Tuesday, March 27, 2007

Food: Soup Noodle

Sarikei koptiam menu 2007.
Inflation took its toll on local prices
Find the soya sauce specks

I
n the 60's to early 80's, there were really not many choices when you ate at a kopitiam (coffeshop). You basically have only 3 choices to order from the Foochow cook: pien neek dumpling, kam pua noodle or the humble clear soup noodle (ching chang mien in Mandarin). The menu above showed how the choices have proliferated. Some new favourites in kopitiams are kam pua noodle with pig's spare parts soup and mee suah noodle in chicken soup.




Sarikei pien neek 2007 - Smooth operator


I had ting bian hu at the kopitiam in the Payang Puri Hotel block but my stomach was not satisfied. I watched the fast hand of the man preparing pien neek dumpling with razor thin slices of dough. I had to ask him to pause for the picture and he gladly obliged. Note how he used flour to prevent the completed dumplings from sticking to each other.



Sarikei Soup Noodle in the making, 2007
Kopitiam at Payang Puri block.



I tried something nolstalgic that I have not tasted for years - the clear soup noodle. It's like the forgotten recipe that you had hidden under the cupboard simply because the natural tendency was to order kam pua or pien neek.


Sarikei clear noodle soup, 2007.
Clearly a winner.

The clear noodle soup used the same noodle as in the kam pua dish. It's soaked in simple broth (not chicken or pork bones stock, I think) and garnished with chopped shallots and fried onions. The layer of lard floating on top gave it the aroma that lured your senses. You simply had to slurp it down without hesitation and then rubbed your tummy with satisfaction.

It's a humble delicacy derived from the less affluent immigrant days like the kampua and pien neek - they are non souped up (no fancy decor, etc) but simply irresistible.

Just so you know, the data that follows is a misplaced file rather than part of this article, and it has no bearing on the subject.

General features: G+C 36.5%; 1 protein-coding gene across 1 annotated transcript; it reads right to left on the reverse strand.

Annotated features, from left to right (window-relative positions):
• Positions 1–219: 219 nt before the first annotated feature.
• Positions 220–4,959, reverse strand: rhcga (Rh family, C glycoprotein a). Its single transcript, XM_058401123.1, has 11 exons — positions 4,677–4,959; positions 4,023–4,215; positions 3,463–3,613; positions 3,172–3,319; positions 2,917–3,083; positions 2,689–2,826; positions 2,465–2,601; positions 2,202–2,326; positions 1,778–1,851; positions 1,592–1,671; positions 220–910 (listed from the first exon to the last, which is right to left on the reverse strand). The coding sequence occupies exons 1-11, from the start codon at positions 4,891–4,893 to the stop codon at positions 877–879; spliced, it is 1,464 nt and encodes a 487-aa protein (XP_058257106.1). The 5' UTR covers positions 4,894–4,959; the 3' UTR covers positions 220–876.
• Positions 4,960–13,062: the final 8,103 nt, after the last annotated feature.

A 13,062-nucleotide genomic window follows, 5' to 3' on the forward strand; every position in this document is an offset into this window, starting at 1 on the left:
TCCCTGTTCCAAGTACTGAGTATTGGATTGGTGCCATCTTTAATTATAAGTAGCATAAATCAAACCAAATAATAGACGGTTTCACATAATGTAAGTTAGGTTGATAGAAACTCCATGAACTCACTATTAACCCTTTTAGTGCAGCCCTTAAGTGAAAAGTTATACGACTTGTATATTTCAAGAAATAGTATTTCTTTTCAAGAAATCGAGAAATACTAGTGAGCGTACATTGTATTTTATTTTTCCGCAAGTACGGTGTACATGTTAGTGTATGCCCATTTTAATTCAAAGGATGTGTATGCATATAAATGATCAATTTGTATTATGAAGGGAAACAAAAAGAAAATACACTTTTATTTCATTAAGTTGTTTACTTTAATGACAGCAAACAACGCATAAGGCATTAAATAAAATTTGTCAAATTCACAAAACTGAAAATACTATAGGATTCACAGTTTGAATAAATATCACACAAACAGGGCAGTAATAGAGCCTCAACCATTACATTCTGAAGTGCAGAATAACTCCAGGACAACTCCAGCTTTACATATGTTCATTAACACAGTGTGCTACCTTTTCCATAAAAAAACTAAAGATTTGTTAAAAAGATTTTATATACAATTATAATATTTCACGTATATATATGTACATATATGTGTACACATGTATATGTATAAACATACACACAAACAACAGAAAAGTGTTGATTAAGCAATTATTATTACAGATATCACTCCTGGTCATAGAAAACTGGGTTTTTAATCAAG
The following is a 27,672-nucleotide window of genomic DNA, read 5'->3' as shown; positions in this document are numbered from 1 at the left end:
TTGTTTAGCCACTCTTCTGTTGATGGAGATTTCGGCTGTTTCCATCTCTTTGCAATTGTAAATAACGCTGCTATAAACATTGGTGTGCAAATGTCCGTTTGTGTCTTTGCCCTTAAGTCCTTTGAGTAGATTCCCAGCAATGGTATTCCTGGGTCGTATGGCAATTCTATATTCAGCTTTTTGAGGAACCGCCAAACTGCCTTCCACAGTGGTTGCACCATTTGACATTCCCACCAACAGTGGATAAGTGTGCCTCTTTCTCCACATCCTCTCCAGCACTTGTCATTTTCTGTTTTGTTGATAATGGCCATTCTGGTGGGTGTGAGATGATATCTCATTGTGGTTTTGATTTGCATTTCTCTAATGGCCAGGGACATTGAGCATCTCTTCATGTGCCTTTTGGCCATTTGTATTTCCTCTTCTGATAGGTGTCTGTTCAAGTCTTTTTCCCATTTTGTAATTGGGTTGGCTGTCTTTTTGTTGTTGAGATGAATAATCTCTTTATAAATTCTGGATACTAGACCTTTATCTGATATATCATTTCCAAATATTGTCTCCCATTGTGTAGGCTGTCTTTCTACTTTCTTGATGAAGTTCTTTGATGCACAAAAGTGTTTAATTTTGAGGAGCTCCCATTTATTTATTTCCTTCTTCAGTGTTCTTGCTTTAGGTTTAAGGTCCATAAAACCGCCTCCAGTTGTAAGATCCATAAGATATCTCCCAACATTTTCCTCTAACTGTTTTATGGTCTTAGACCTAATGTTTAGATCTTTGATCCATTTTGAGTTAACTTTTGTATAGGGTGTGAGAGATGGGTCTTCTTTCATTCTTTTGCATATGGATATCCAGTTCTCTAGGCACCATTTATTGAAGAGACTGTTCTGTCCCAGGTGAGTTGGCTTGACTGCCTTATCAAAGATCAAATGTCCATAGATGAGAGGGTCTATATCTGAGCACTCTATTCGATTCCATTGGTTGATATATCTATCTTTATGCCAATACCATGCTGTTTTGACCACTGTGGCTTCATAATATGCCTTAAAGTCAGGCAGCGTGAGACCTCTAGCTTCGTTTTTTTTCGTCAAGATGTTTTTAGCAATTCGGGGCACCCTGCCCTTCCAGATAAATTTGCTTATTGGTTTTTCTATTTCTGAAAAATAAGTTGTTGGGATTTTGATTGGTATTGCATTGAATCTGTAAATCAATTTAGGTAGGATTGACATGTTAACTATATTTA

6 comments:

Sim Y said...

Thanks Daniel, I have forgotten the existence of this noodle.

fred said...

you have to post it... :(

that is killing me man...

My favourites in Sarikei's kopitiam..

BurungHelang said...

Does anyone know the recipe for making the dough that is used to make the noodle?

Kanga said...

I think over the years the noodles in the kampua have changed. A few years ago I went back to Sarikei and managed to find kampua with the old style of noodles, and its hard for me to find now.
The pien neek making skill is fantastic to watch.I make one wantan, and these guys can make at least 5 pien neeks with the same amount of meat!
When I was young, the soup noodles tasted nice with 'a-ji-no-moto'(you know what I mean??)
All this supposely simple foods provide me with rich and sensational nolstalgic feelings (or fillings!)

Lidasar said...

Hey folks, in our local Foochow lingo we call this Chinglomian. If only they could spend more on creating richness of the soup's flavor I think this could be comparable to Japanese Ramen or the Shanghainese soup noodle.

Anonymous said...

I know the art of making noodle and wanton
I used to help my dad when I was in form 3.
Our family relied on Kampua for aliving and even when i wa sin form 1, my teacher (Mrs Lee of St Anthony used to tease me)
MK

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